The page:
And not forgetting the nine lives that were lost
Tragedy struck on the morning of Sunday, Jan. 26. Nine people were killed in a helicopter crash just a little ways outside of Los Angeles.
Kobe Bryant, his daughter Gianna, Orange Coast college baseball coach John Altobelli, his wife Keri and their daughter Alyssa, basketball coach Christina Mauser, Sarah Chester and her daughter Payton and the pilot Ara Zobayan all lost their lives.
The crash itself is still currently being investigated as people and authorities try and discern exactly what happened. The Los Angeles area and the nation itself is trying to find ways to move forward while remembering and honoring those that were lost.
Kobe Bryant was a polarizing figure both on and off the court. He was loved by Laker fans and hated by non-Laker fans. Some teammates loved his passion, but a few thought his extreme intensity did more harm than good.
In 2003, Bryant was accused of sexual assault by a young woman who worked at a hotel. The woman said that she ended up in Bryant’s hotel room where he raped her.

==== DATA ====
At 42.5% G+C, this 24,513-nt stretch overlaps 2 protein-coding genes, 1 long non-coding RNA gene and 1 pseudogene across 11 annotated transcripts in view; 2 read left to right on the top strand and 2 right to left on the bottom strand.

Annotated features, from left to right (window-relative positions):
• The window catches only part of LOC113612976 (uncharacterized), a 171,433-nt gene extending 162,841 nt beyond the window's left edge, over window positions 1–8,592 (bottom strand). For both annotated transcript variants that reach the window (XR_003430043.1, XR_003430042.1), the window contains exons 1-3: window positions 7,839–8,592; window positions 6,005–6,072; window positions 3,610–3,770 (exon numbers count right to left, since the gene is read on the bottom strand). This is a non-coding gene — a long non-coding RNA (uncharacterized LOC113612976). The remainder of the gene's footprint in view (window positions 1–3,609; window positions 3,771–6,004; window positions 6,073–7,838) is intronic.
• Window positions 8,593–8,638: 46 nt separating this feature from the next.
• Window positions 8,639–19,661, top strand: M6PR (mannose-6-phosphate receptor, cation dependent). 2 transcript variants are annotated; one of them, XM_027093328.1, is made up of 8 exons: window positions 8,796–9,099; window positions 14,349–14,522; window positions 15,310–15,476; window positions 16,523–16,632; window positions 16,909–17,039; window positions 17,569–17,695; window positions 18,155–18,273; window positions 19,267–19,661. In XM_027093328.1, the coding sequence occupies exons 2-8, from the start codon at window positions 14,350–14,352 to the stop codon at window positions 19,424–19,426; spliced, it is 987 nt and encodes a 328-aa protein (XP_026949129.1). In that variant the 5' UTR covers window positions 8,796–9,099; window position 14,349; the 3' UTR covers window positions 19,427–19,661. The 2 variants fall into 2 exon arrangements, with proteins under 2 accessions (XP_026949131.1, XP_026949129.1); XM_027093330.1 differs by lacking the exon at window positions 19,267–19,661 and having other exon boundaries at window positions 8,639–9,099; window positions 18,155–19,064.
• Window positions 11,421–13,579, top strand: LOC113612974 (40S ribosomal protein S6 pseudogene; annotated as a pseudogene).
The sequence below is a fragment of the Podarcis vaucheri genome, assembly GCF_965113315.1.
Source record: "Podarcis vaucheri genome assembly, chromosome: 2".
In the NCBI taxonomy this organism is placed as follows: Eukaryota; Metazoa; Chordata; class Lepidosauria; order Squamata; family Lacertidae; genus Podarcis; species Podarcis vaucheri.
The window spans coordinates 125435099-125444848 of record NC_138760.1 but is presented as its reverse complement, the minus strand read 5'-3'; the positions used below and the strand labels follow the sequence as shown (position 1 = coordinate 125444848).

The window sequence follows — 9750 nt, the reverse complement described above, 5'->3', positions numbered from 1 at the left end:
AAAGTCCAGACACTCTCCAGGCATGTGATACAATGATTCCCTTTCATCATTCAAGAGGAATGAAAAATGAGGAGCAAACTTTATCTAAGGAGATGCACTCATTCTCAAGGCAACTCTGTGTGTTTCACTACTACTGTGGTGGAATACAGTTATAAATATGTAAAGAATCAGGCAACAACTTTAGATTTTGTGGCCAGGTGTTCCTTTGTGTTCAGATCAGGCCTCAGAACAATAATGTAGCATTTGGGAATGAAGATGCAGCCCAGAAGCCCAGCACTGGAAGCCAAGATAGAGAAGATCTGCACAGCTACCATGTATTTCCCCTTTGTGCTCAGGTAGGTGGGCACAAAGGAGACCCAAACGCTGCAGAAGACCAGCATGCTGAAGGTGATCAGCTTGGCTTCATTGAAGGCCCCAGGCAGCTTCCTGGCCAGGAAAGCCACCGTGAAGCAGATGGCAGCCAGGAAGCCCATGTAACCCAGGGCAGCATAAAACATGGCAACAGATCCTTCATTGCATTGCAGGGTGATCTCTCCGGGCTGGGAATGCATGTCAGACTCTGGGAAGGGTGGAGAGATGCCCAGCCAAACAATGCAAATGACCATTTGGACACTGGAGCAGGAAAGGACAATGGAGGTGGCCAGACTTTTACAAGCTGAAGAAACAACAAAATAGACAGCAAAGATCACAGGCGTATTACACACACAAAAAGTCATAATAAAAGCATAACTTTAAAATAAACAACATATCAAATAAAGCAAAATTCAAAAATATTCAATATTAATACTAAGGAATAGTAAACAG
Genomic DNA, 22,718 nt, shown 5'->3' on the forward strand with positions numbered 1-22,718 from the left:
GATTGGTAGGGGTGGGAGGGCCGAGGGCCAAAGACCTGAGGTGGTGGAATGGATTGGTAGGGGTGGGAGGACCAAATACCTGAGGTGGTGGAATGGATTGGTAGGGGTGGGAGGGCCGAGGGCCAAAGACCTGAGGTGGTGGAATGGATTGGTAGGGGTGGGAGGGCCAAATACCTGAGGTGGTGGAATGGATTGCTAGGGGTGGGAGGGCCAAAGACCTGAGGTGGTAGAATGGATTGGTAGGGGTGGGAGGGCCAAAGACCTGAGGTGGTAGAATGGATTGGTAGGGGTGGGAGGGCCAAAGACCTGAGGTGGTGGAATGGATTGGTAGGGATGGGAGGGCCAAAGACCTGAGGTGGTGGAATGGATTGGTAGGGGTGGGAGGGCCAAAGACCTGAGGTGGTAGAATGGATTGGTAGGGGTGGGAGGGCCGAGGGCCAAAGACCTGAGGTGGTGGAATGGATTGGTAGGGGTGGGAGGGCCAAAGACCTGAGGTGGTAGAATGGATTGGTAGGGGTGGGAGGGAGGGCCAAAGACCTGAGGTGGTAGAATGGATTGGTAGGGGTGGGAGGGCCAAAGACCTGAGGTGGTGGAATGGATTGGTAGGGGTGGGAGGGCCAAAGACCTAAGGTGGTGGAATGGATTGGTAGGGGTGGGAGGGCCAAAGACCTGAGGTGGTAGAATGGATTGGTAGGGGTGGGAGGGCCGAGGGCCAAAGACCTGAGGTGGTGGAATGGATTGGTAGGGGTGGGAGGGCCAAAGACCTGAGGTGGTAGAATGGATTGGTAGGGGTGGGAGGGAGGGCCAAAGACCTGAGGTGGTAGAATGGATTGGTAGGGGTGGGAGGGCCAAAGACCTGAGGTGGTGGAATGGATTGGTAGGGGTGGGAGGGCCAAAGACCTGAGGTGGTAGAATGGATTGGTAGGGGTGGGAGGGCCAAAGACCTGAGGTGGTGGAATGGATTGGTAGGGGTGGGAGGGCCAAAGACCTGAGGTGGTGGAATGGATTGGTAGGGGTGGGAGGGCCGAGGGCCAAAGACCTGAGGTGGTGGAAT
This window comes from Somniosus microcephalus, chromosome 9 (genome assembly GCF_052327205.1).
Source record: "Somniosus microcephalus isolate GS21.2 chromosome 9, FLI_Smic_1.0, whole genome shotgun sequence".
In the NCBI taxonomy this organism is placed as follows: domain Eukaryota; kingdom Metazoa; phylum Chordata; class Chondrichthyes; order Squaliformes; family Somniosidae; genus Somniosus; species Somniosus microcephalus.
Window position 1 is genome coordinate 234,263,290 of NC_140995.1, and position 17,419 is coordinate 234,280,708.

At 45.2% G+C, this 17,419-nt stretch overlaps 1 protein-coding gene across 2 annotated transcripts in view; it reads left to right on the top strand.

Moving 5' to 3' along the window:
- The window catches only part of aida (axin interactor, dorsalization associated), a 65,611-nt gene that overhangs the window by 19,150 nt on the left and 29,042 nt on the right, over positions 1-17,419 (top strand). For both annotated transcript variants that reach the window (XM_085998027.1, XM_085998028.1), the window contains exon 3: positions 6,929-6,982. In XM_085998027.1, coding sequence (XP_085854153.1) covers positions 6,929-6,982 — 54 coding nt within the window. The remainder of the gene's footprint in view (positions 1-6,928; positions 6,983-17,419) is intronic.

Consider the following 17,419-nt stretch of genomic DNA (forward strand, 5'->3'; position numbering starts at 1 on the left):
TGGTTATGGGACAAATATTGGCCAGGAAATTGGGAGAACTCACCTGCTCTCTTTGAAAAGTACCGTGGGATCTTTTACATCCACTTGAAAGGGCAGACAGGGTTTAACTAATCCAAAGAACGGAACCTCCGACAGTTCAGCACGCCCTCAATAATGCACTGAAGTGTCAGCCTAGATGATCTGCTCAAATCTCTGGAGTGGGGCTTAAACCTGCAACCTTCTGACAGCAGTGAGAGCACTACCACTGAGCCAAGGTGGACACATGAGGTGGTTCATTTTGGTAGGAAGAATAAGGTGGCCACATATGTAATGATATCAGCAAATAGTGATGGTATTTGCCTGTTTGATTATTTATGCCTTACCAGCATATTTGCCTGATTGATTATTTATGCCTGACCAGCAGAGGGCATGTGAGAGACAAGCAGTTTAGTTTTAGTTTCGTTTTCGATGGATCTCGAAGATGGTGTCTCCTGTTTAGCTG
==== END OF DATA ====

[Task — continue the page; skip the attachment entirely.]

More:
As the story progressed, Kobe maintained to the face that he believed that everything was consensual. Kobe vehemently apologized to his wife and his fans for committing adultery.
Kobe had no issues such as this before or after it happened. The case never went to trial as Bryant and the accuser settled out of court.
The point is Kobe Bryant, and the legacy he left behind, made people feel something. He affected and touched thousands of lives. To some, Kobe Bryant was their hero. He was seen as an inspirational, and almost a godlike figure for basketball fans growing up in Los Angeles
Throughout the last week, it seems like everyone in the sports world has their own “Kobe story.” Love him or hate him, Kobe Bryant was a prominent figure not just in sports, but in the world on his time on Earth.
We take a look at five aspects of who he was as a basketball player, but more importantly as a person.
Kobe: The Player
Within the first few years of his career, there was a metaphorical passing of the torch from Michael Jordan to Kobe. Bryant’s first season as a starter was in 1998-1999, in which he averaged 19.9 points. He wouldn’t fall below that mark until his knee injury 15 years later. Kobe won three straight championships from 2000-2002. His harshest critics said that those were Shaq’s championships, not Kobe’s. When O’Neal left the team in 2004, the Lakers truly became Kobe’s team.